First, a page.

Before adjourning the First Continental Congress on October 26, 1774, representatives stipulated that if the grievances that existed between the Thirteen American Colonies and Great Britain were not settled, a Second Continental Congress should be convened “on the tenth day of May next.” Contrary to their hopes and prayers, hostilities only increased between the two parties. Less than a month earlier, on April 19, 1775, the first military engagements of the American Revolution were waged at the Battles of Lexington and Concord, in the Province of Massachusetts Bay. As proposed, the Second Continental Congress convened on May 10, 1775—with only twelve of the Thirteen Colonies sending representatives.First Congressional Prayer and Fasting Proclamation
Article ContentsFirst Congressional Prayer and Fasting Proclamation
The third president of Congress was Peyton Randolph, who had served as the First President of Congress the previous year. As in the case of the First Continental Congress, Mr. Randolph was called away from this office by extenuating personal circumstances, having only served from May 10 to May 23, 1775. By unanimous consent of Congress, John Hancock was chosen to succeed Randolph to the presidency, serving his first term in that office from May 24 to October 31, 1777. Like Randolph, Hancock also served a second term as President of Congress from November 23, 1785 to June 5, 1786.
Americans have remembered John Hancock as the first signer of the Declaration of Independence—a right duly reserved for him as President of Congress. However, secular attempts to remove the awareness of America’s Christian origin have successfully removed a little-known fact about this wealthy patriot. John Hancock was the son and grandson of Christian ministers. Given this little-known biographical fact, it is entirely appropriate that the son and grandson of Christian ministers should be the first to sign a congressional request to all the Colonies represented in Congress calling for a day of fasting and prayer. Less than three weeks after assuming the presidency of Congress, John Hancock was the first to sign such a proclamation.
Both fasting and thanksgiving days had been observed in New England since the beginning of the seventeenth century, but of the two types of spiritual observances, it was fasting days that were first imported to the Southern Colonies. What will surprise most secularists is the fact that it was Thomas Jefferson who helped introduce the practice to Virginia. Jefferson recorded that he, Patrick Henry, Richard Henry Lee, and several other members of the Virginia House of Burgesses “were under conviction of the necessity of arousing our people from the lethargy into which they had fallen as to passing events; and thought that the appointment of a day of general fasting and prayer would be most likely to call up and alarm their attention.” The House of Burgesses appointed June 1, 1774 that year as a day of fasting and prayer, which Jefferson noted was received as a “shock of electricity.” Among the first in the South—prior to Congress’ decision to establish a day of prayer—the provincial congress of South Carolina established February 17, 1775 as a day of fasting and prayer. Maryland set aside May 11 and Georgia followed appointing a day in July of the same year.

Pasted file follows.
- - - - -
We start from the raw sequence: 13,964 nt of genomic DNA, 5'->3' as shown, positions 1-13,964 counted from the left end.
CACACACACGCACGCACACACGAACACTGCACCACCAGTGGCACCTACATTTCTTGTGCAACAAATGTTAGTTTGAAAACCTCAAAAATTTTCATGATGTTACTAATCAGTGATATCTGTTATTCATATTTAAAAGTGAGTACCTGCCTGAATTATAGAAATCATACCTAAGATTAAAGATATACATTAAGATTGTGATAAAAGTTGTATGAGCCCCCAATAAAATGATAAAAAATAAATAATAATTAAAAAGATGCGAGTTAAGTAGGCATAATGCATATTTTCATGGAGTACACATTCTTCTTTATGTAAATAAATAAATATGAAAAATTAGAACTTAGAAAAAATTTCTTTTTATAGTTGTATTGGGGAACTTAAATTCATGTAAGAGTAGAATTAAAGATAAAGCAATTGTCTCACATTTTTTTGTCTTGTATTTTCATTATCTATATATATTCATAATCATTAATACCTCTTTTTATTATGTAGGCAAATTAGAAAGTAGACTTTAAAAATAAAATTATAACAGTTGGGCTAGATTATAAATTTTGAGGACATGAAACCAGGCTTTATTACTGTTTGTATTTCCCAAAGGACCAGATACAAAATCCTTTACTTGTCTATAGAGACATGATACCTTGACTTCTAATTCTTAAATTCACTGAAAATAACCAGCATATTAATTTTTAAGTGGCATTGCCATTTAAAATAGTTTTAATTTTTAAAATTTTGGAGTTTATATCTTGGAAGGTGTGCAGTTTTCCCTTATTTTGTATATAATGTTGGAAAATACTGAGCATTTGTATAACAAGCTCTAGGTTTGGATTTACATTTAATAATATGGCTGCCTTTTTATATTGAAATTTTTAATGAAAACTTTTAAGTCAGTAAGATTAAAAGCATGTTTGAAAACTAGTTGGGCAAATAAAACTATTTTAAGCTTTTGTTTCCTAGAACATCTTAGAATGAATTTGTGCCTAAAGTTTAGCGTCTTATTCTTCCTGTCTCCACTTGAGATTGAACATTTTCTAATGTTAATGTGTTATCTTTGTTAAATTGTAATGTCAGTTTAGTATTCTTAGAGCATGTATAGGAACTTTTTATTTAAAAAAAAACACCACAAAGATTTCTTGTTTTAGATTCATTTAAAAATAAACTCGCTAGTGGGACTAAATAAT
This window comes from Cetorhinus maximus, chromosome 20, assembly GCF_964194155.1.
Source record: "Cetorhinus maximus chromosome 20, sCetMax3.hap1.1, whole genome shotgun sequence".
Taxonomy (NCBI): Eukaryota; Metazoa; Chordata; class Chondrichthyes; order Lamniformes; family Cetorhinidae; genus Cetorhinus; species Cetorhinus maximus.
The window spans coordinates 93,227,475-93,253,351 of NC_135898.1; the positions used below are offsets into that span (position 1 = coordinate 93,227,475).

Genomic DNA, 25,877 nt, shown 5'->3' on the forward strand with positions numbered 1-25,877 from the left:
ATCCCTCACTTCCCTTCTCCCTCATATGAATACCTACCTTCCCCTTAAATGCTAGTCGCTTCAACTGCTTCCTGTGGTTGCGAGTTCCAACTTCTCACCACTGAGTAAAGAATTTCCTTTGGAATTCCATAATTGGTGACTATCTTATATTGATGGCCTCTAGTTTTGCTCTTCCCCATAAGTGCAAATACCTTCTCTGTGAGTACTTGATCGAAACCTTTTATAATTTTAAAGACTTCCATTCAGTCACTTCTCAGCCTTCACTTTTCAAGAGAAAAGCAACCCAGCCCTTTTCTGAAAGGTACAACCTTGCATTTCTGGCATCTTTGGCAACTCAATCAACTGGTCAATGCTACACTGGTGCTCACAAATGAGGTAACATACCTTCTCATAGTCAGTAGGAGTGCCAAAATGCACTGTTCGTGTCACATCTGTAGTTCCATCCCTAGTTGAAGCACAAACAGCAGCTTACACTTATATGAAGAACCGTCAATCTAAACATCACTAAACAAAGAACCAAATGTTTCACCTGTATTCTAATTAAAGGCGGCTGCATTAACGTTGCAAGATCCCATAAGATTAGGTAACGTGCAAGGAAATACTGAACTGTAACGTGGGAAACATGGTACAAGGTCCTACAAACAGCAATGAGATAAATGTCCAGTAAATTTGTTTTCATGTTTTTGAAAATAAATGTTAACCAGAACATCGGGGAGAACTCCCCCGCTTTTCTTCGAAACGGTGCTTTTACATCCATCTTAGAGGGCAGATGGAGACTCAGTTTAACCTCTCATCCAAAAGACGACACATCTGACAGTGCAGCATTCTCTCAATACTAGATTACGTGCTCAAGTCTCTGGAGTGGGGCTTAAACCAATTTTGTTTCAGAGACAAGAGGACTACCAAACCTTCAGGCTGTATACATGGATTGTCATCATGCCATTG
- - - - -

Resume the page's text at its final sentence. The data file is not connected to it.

In the first spiritual proclamation of Congress calling for “a day of humiliation, fasting and prayer,” only twelve colonies are referenced in the Journals of Congress. Twelve of the Thirteen Colonies were represented by delegates when the Second Continental Congress began. Georgia had failed to send any representatives to the First Continental Congress, and did not initially send any delegates to the Second, though Dr. Lyman Hall was sent from the parish of St. John’s, Georgia. Two months after the Second Continental Congress began, the Georgia Provincial Congress consented to send delegates; having arrived, they presented their credentials and assumed their seats among the other delegates on July 20. But, more than an month prior to the arrival of the delegates from Georgia, representatives from the other twelve Colonies had proposed that a three-member committee compose a proclamation for “a day of humiliation, fasting and prayer. The Journals of the Continental Congress records the selection of the committee and the task with which it was charged:
WEDNESDAY, JUNE 7, 1775:
“On motion, Resolved, That Thursday the 20th of July next, be observed throughout the twelve United Colonies, as a day of humiliation, fasting and prayer: and that Mr.[William]Hooper, Mr. J[ohn]Adams, and Mr.[Robert Treat]Paine, be a committee to bring in a resolve for that purpose.”